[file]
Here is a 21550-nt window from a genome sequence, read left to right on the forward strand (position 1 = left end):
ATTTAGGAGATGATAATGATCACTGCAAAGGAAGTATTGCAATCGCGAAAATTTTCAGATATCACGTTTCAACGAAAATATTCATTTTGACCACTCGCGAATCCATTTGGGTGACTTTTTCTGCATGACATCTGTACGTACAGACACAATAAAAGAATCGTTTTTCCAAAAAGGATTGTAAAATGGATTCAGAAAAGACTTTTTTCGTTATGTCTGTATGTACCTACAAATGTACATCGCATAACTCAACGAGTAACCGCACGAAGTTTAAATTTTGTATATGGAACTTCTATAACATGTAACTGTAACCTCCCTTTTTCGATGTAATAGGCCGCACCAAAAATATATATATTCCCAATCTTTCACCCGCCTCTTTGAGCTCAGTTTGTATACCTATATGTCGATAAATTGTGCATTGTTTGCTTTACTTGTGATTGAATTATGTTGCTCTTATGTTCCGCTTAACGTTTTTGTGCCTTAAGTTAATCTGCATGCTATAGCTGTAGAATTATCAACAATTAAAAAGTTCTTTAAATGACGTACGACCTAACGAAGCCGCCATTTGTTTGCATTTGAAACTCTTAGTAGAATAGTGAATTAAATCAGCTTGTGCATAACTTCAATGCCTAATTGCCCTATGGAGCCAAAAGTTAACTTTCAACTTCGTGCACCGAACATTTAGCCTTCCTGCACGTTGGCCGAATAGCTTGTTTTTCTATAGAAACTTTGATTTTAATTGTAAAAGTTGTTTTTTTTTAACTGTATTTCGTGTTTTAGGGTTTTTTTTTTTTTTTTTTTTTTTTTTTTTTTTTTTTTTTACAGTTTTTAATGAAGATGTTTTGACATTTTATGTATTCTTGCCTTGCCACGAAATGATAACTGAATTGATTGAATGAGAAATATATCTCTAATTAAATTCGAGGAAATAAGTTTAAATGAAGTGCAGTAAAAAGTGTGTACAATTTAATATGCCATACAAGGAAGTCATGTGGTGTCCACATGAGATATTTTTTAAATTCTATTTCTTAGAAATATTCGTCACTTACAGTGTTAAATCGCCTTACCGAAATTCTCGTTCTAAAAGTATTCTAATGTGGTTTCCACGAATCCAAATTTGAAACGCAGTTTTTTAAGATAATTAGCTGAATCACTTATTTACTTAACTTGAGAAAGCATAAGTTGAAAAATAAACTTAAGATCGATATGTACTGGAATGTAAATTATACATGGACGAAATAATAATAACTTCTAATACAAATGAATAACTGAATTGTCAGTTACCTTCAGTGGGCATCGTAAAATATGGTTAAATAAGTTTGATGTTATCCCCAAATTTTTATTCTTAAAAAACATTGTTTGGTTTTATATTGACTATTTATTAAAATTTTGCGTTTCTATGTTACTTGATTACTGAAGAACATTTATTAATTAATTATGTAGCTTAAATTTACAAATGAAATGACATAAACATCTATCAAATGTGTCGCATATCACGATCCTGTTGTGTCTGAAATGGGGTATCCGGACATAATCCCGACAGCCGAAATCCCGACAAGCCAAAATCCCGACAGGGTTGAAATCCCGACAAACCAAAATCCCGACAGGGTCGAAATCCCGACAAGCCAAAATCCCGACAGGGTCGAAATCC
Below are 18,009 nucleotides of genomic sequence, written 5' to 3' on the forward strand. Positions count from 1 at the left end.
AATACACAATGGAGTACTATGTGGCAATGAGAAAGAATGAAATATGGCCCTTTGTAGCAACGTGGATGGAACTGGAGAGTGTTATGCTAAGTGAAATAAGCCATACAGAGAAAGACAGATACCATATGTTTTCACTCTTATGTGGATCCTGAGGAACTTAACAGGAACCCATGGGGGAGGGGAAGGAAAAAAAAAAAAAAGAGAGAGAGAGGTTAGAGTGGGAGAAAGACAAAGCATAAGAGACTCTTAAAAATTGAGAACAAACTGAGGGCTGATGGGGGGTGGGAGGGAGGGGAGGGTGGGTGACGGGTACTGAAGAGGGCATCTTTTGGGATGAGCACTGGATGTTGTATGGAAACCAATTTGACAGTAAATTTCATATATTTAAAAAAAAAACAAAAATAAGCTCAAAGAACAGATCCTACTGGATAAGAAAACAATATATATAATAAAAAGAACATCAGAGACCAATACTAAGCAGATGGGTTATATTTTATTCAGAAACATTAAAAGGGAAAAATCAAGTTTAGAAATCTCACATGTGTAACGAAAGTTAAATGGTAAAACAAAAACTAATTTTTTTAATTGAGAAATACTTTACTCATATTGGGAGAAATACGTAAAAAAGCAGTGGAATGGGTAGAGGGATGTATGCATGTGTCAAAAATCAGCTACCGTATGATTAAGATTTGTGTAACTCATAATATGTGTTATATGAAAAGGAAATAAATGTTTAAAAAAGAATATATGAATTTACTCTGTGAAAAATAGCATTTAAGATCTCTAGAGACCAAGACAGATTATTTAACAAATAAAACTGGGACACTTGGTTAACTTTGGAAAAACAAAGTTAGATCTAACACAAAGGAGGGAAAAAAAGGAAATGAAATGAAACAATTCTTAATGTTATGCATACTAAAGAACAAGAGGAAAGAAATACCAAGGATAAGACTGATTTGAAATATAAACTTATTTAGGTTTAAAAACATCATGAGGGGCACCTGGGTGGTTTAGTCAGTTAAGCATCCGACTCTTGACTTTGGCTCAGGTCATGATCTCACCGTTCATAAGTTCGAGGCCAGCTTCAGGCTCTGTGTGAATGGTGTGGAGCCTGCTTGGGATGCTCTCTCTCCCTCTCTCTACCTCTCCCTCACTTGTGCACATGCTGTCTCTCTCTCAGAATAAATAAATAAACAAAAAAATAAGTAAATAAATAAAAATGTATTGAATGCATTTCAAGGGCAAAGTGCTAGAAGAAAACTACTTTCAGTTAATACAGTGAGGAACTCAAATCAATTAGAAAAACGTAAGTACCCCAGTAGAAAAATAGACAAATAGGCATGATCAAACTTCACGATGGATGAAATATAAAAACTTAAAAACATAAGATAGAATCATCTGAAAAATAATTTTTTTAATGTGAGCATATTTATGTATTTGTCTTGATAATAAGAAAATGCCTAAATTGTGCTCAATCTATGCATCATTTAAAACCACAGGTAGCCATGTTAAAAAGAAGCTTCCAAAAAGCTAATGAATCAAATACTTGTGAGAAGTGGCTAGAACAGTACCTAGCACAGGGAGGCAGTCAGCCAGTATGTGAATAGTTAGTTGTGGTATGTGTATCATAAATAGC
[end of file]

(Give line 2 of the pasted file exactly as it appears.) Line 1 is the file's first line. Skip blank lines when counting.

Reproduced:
ATTTAGGAGATGATAATGATCACTGCAAAGGAAGTATTGCAATCGCGAAAATTTTCAGATATCACGTTTCAACGAAAATATTCATTTTGACCACTCGCGAATCCATTTGGGTGACTTTTTCTGCATGACATCTGTACGTACAGACACAATAAAAGAATCGTTTTTCCAAAAAGGATTGTAAAATGGATTCAGAAAAGACTTTTTTCGTTATGTCTGTATGTACCTACAAATGTACATCGCATAACTCAACGAGTAACCGCACGAAGTTTAAATTTTGTATATGGAACTTCTATAACATGTAACTGTAACCTCCCTTTTTCGATGTAATAGGCCGCACCAAAAATATATATATTCCCAATCTTTCACCCGCCTCTTTGAGCTCAGTTTGTATACCTATATGTCGATAAATTGTGCATTGTTTGCTTTACTTGTGATTGAATTATGTTGCTCTTATGTTCCGCTTAACGTTTTTGTGCCTTAAGTTAATCTGCATGCTATAGCTGTAGAATTATCAACAATTAAAAAGTTCTTTAAATGACGTACGACCTAACGAAGCCGCCATTTGTTTGCATTTGAAACTCTTAGTAGAATAGTGAATTAAATCAGCTTGTGCATAACTTCAATGCCTAATTGCCCTATGGAGCCAAAAGTTAACTTTCAACTTCGTGCACCGAACATTTAGCCTTCCTGCACGTTGGCCGAATAGCTTGTTTTTCTATAGAAACTTTGATTTTAATTGTAAAAGTTGTTTTTTTTTAACTGTATTTCGTGTTTTAGGGTTTTTTTTTTTTTTTTTTTTTTTTTTTTTTTTTTTTTTTACAGTTTTTAATGAAGATGTTTTGACATTTTATGTATTCTTGCCTTGCCACGAAATGATAACTGAATTGATTGAATGAGAAATATATCTCTAATTAAATTCGAGGAAATAAGTTTAAATGAAGTGCAGTAAAAAGTGTGTACAATTTAATATGCCATACAAGGAAGTCATGTGGTGTCCACATGAGATATTTTTTAAATTCTATTTCTTAGAAATATTCGTCACTTACAGTGTTAAATCGCCTTACCGAAATTCTCGTTCTAAAAGTATTCTAATGTGGTTTCCACGAATCCAAATTTGAAACGCAGTTTTTTAAGATAATTAGCTGAATCACTTATTTACTTAACTTGAGAAAGCATAAGTTGAAAAATAAACTTAAGATCGATATGTACTGGAATGTAAATTATACATGGACGAAATAATAATAACTTCTAATACAAATGAATAACTGAATTGTCAGTTACCTTCAGTGGGCATCGTAAAATATGGTTAAATAAGTTTGATGTTATCCCCAAATTTTTATTCTTAAAAAACATTGTTTGGTTTTATATTGACTATTTATTAAAATTTTGCGTTTCTATGTTACTTGATTACTGAAGAACATTTATTAATTAATTATGTAGCTTAAATTTACAAATGAAATGACATAAACATCTATCAAATGTGTCGCATATCACGATCCTGTTGTGTCTGAAATGGGGTATCCGGACATAATCCCGACAGCCGAAATCCCGACAAGCCAAAATCCCGACAGGGTTGAAATCCCGACAAACCAAAATCCCGACAGGGTCGAAATCCCGACAAGCCAAAATCCCGACAGGGTCGAAATCC